The stiff upper lip is a peculiarly British thing, and McLaren are a very British team, but the notion of taking defeat with equanimity was wearing decidedly thin here yesterday.
All through the previous week Jenson Button and Lewis Hamilton had enthusiastically talked up their prospects of victory in their home race in a series of engagements on behalf of their sponsors – but when the chips were down neither had the equipment to get anywhere close to delivering the kind of performance in qualifying that their bedraggled fans had travelled so far and paid so much to see.
Upgrades to their cars, aimed at minimising the effect of the so-called ban on the off-throttle blown diffusers and enhancing aerodynamic behaviour in Silverstone's distinctively challenging high-speed corners, failed to close the gap to their rivals. As Red Bull continued to rule despite all the rule-change jibba jabba, and Ferrari maintained their pace from the previous race in Valencia and their status as Red Bull's closest challenger – which McLaren had hitherto held – McLaren put on a show that was, at best, feeble.
Button struggled to fifth place in 1min 31.898sec, 1.5sec off Mark Webber's 1:30.399 pole-position lap and a scant 0.1sec ahead of Paul di Resta's beautifully driven Force India. The latter uses the same Mercedes engine but has had nothing like the same budget and technical development lavished upon it.
But if that was bad, given their pre-race aspirations, Hamilton's situation was nothing short of disastrous as his best lap of 1:32.376 was two seconds off Webber and left him as the last of the 10 drivers who competed in the third and final qualifying session. Among them were, besides the Scottish rookie Di Resta, the likes of fellow newcomer Pastor Maldonado in the Williams and Kamui Kobayashi in a Sauber, neither of whom one would normally expect to challenge Hamilton. It transpired that he had used a set of tyres that had gone through their heat cycle in Q1 but not been used thereafter because of the rain at the end of that.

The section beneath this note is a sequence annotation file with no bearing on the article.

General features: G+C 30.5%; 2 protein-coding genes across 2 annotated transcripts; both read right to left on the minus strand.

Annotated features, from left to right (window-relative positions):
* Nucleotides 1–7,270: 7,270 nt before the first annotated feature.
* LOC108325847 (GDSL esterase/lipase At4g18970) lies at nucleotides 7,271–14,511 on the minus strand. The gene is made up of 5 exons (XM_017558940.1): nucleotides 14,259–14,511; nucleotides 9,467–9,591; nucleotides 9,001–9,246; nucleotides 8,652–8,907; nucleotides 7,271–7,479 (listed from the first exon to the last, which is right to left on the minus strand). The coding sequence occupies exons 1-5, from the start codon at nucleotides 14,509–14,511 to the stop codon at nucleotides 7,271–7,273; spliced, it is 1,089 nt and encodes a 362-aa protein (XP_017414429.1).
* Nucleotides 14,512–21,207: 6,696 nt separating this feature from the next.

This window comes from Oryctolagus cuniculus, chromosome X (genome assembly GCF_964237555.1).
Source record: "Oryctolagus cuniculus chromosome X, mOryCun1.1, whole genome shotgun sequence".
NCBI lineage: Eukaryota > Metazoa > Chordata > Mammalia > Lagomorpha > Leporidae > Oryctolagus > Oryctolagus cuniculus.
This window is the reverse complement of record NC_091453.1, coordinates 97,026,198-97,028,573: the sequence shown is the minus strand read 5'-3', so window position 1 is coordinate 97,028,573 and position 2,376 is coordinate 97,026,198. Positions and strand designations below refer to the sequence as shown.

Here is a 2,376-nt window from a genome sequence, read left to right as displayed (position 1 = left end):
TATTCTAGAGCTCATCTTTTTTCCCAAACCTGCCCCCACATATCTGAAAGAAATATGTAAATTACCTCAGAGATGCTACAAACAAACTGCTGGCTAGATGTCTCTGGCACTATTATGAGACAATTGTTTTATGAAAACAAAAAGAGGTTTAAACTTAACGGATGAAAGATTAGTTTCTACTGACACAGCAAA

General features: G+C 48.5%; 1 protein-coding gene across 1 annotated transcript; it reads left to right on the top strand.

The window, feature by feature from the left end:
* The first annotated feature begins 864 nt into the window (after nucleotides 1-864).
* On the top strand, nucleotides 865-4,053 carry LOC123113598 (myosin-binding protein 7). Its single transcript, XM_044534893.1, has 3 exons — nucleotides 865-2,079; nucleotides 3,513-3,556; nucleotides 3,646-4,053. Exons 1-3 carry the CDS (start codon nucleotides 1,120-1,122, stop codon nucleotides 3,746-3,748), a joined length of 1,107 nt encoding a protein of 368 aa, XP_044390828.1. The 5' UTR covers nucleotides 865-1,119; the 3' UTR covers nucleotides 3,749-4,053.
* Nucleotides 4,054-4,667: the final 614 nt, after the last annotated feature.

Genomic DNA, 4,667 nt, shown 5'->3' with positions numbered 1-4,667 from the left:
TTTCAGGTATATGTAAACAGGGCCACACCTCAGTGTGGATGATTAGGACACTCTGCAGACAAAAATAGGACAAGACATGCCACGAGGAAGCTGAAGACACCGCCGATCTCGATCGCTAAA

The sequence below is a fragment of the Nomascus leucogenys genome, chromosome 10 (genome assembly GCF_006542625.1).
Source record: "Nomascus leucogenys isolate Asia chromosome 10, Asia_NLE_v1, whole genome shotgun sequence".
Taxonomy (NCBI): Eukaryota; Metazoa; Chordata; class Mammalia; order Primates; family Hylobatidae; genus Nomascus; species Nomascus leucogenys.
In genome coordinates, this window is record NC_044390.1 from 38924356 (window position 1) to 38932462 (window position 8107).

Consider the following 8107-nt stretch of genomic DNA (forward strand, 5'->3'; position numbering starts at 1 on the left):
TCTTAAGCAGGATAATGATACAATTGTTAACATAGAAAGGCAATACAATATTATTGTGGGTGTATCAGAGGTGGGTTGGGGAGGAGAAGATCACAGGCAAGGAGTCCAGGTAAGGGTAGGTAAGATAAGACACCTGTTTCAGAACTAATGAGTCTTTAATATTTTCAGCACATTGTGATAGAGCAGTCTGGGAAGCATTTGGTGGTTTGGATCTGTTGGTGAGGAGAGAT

"I don't know what to make of that," Button said. "My first lap was not great. I think the balance of the car wasn't quite there. Fifth... you'd say it's OK after what we've been through the last couple of days, but the gap is massive. One-and-a-half seconds is just massive.
"That's all I have to say, really. It's disappointing to be where we are. I mean, fifth is a reasonable position but 1.5 seconds off the pace... If I got the lap perfect it would have been just a couple of tenths."
The 31-year-old from Frome is an urbane fellow even in times of distress, but his chin was clearly on the floor. "In two hours I will be all positive and hoping that we can do well, but at the moment I'm disappointed with where we are."
Hamilton, usually the more outwardly passionate and critical of the two, did the better stiff-upper-lip job even though his chances are minimal in a race he so desperately wants to win again. "We were just not fast enough," he admitted to Radio 5 Live. "We did everything we could but nobody knew what the weather was going to do and I kept asking my guys. In the end they made a mistake and fitted old tyres when everyone else was on new ones, and I just couldn't get the grip that I needed. By the time I got on to new tyres, the rain came. Shit happens..."
Explaining his upbeat demeanour despite the disappointment, he added: "I guess that's because it's out of my hands, it really is. I drove as well as I could, but we just didn't have the right tyres on." He was also drawing on the affection and support of the crowd. "The fans here are spectacular; that and the family time is all I can take in right now."
Hamilton's father, Anthony, had earlier slammed the FIA's dilly-dallying over the rules, and suggestedthat it put the drivers under far too much unnecessary pressure. But his son was calm: "Everyone is doing their best job to interpret the rules, and that doesn't affect me. I'm just focusing on my job and going forward, and trying to get the car going quicker. I just don't have any choice but to keep a positive attitude and to let the fans help me with that. I think I might have run out of miracles, so I just hope that it rains."
Ferraris fired up
Yesterday, as the spotlight was turned on the argument over technical regulations between Red Bull and McLaren, the famed Scuderia Ferrari got quietly on with their job. And when the dust had settled after qualifying and Red Bull appeared still to be dominant, Fernando Alonso had driven unobtrusively into third place only fractions of a second off their pace. Given that Ferrari habitually race better than they qualify, he can be the genuine challenger for victory that McLaren cannot be.
"It's the best qualifying of the year in terms of the gap to pole position," said Alonso. "We have been averaging one second or seven tenths away and being here in Silverstone at a circuit that is not our preference, being one tenth from pole is good news for us."